Scott Moorehead had a problem.
As CEO of TCC Verizon, the nation’s largest Verizon authorized retailer, he knew that his industry suffered from habitual long-term employee turnover, as is true with most companies in the retail space. More than 80% of TCC’s employees are Millennials, and retention was an ongoing challenge.
I knew that if we started with employees and helped them care about something great, offering lots of ways to get involved, they’d feel proud and tell others.
At the same time, Moorehead knew that young employees tend to be particularly socially conscious and interested in giving back. He wanted to find a way to create a program that would empower employees to show how they cared while making customers proud to do business with TCC.
“Executed properly,” Moorehead observed, “we could grab the hearts of young employees and engage them while engaging customers. I knew that if we started with employees and helped them care about something great, offering lots of ways to get involved, they’d feel proud and tell others. If you mix this with corporate strategy, you create a culture of good.”
And with this, Culture of Good, Inc. was born. Moorehead hired Ryan McCarty to ingrain giving back into its own core values as a company, leading its 3,000 employees at 800 stores across the U.S. to do everything from dressing up as superheroes for a children’s hospital to distributing hundreds of thousands of backpacks for kids.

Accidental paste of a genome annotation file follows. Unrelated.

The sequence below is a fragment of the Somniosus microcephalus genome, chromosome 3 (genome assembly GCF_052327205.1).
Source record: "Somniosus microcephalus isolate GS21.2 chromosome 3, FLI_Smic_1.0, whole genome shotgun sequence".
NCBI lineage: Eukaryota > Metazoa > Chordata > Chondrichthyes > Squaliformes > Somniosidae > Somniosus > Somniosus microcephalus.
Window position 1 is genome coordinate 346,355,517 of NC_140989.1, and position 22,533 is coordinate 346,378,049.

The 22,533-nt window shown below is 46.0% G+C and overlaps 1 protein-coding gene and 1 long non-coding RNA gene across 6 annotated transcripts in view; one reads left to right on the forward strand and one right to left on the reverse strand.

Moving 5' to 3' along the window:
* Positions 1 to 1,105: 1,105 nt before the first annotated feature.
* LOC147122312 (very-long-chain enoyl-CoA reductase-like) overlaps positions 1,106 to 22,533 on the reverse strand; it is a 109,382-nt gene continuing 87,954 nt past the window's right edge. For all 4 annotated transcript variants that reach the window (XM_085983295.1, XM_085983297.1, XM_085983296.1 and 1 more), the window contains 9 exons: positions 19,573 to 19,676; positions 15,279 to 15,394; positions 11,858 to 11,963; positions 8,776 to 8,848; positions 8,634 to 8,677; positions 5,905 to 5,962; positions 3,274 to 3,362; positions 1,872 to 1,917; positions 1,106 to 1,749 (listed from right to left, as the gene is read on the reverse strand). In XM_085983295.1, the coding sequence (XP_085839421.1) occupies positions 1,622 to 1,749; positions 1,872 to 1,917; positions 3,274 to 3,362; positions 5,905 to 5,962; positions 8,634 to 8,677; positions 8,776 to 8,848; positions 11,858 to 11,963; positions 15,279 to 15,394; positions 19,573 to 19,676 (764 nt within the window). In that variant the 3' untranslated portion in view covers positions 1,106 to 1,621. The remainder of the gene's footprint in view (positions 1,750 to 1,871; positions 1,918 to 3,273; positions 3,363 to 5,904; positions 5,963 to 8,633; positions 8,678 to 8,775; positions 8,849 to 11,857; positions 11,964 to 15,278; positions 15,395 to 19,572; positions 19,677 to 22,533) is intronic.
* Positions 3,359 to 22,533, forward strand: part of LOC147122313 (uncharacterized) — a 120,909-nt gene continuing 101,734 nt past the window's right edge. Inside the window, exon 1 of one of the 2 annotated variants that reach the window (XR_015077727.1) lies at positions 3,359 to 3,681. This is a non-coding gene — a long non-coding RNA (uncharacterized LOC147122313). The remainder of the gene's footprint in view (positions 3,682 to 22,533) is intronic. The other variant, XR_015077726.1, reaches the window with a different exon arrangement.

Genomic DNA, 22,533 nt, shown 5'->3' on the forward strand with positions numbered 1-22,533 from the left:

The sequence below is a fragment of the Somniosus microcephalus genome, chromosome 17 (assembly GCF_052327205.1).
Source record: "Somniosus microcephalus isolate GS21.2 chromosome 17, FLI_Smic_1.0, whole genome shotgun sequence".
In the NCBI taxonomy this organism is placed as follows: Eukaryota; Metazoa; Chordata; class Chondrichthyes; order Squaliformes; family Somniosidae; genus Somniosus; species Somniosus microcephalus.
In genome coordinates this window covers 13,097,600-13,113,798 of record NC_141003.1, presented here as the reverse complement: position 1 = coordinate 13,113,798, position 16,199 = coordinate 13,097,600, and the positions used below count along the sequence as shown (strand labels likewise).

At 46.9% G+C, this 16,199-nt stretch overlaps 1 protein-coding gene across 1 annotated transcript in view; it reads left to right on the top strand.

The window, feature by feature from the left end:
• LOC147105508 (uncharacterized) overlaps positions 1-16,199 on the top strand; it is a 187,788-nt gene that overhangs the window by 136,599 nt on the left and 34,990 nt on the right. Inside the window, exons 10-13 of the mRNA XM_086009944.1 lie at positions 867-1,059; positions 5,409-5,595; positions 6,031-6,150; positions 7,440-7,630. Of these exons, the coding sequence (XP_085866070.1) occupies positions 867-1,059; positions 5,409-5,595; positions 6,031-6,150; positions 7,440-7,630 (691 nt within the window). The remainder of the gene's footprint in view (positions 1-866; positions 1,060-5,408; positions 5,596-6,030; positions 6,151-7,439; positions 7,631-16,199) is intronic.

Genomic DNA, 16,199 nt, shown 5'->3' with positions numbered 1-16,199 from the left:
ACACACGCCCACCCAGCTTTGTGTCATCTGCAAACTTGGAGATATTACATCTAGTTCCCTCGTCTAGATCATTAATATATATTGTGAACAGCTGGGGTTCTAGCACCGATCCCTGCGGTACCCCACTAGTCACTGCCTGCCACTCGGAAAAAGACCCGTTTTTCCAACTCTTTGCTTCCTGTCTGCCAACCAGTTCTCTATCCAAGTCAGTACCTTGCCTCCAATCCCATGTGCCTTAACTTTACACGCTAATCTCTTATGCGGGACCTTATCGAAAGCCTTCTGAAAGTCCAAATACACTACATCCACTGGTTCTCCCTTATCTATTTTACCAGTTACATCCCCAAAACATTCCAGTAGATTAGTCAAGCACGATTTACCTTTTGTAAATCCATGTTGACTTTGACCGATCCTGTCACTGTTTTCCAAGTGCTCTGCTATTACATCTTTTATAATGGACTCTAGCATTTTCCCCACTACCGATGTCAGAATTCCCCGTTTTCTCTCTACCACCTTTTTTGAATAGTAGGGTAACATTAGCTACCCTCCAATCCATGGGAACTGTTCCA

Moorehead knew that young employees tend to be particularly socially conscious and interested in giving back.
“When we initially embarked on this, we didn’t have a fully baked plan but we knew that we wanted to go hyper-local and give each employee the opportunity to experience giving back personally,” says Moorehead. This wasn’t just about Moorehead writing a check, but instead going deep into the communities across 39 states where TCC had stores and learning more about the employees, customers and community.
The concept of connection became more apparent to McCarty and Moorehead as the program continued. Customers come into stores looking for a connection, literally and figuratively. Employees want to feel connected to something larger than themselves. The culture of good helped everyone feel more connected to each other and to a bigger purpose, one that helped teachers, children, veterans, the elderly, and all people in general. “Our promise is that we’re going to foster this connection and leave all stakeholders in a better place,” says McCarty.
…we knew that we wanted to go hyper-local and give each employee the opportunity to experience giving back personally.
Along the way, the success of their efforts turned what began as a program into a bona fide movement, including a book, bus tour and a full business that teaches other company leaders how to inspire their own employees in ways that positively impact their communities and bottom lines.
Four years since its launch, Culture of Good is an ongoing work in progress, as Moorehead and McCarty continue to refine the methodology. Their book, Build a Culture of Good, examines the positive results that are unleashed by letting employees “bring their soul to work.” As laid out in the forward by leadership thinker and New York Times bestselling author Marshall Goldsmith, the book shows executives that when people are engaged, they are committed, interested, active, productive—in short, they care. Build a Culture of Good showcases Moorehead’s and McCarty’s philosophy of creating a philanthropic mission that is deeply connected to every facet of the organization and demonstrates how this is good for customers, employees, and the community. (Portions of each book purchase are donated to charity.)